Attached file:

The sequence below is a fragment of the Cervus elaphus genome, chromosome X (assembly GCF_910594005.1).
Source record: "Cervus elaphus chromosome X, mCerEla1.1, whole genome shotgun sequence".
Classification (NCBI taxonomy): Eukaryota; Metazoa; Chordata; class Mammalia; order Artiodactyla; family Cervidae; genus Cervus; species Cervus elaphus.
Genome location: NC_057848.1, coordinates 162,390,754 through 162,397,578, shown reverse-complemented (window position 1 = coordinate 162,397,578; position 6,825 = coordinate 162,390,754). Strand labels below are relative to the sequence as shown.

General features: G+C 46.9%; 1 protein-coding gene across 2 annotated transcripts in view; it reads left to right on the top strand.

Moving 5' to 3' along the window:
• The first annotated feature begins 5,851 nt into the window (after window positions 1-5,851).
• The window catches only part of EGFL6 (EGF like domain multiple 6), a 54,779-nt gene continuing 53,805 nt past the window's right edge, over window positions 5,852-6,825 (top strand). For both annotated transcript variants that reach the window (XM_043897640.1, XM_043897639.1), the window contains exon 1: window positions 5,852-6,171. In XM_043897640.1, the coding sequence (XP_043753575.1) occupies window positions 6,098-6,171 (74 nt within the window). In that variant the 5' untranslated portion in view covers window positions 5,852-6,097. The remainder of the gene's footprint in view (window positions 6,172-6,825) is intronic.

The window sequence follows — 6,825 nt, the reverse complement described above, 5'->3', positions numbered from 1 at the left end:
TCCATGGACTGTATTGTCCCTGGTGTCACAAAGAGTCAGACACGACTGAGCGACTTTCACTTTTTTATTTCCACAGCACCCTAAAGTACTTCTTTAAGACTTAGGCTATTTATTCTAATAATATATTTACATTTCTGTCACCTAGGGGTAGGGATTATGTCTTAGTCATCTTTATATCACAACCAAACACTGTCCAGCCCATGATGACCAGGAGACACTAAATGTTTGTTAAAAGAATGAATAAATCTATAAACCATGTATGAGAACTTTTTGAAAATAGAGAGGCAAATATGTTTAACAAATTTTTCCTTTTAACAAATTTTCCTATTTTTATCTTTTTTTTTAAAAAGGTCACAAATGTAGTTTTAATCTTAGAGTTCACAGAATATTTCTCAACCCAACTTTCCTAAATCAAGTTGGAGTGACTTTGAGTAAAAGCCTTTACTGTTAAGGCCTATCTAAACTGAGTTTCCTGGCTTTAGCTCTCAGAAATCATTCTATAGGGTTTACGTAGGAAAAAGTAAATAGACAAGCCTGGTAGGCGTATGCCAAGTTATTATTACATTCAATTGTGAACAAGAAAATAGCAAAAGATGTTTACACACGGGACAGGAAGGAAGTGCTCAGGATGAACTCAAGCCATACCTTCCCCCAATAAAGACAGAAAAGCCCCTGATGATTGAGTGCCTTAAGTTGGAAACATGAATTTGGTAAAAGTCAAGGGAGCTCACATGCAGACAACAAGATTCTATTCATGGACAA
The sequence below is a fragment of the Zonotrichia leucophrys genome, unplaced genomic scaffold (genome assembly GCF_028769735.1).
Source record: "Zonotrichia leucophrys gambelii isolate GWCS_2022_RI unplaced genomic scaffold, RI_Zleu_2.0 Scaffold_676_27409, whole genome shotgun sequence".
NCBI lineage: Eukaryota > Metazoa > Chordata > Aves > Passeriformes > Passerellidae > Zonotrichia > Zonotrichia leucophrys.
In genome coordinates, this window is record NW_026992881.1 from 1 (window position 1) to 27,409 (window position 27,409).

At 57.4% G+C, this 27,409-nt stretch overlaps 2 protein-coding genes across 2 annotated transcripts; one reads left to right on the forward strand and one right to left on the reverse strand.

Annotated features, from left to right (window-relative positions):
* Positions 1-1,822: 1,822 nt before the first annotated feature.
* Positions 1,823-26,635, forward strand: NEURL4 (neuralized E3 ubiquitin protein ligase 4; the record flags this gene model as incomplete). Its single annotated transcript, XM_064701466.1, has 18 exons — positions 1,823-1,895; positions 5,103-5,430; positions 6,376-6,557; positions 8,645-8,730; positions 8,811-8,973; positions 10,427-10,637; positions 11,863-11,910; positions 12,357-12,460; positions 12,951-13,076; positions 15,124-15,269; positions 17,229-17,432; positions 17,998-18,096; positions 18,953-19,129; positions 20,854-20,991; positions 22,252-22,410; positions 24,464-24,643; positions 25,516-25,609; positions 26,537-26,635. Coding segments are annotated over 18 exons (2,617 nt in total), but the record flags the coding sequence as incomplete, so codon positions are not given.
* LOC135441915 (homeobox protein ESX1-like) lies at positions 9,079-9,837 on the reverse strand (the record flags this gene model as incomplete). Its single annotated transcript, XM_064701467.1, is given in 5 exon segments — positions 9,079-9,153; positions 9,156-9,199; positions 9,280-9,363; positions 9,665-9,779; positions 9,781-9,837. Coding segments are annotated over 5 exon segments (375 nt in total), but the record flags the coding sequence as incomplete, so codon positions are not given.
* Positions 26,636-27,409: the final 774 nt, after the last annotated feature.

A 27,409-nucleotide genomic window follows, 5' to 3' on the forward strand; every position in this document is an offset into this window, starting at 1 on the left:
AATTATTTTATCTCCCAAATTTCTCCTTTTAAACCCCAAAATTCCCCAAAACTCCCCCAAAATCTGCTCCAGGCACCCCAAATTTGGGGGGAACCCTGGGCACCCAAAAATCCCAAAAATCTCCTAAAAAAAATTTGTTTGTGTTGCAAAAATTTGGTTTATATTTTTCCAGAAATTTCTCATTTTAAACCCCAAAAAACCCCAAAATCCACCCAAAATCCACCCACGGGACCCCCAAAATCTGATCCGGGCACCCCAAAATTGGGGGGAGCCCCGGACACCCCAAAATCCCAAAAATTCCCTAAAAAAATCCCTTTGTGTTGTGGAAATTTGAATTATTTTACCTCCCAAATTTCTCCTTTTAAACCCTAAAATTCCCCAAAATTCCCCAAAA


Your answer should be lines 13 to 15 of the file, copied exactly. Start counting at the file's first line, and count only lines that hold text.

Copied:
NCBI lineage: Eukaryota > Metazoa > Chordata > Aves > Passeriformes > Passerellidae > Zonotrichia > Zonotrichia leucophrys.
In genome coordinates, this window is record NW_026992881.1 from 1 (window position 1) to 27,409 (window position 27,409).

At 57.4% G+C, this 27,409-nt stretch overlaps 2 protein-coding genes across 2 annotated transcripts; one reads left to right on the forward strand and one right to left on the reverse strand.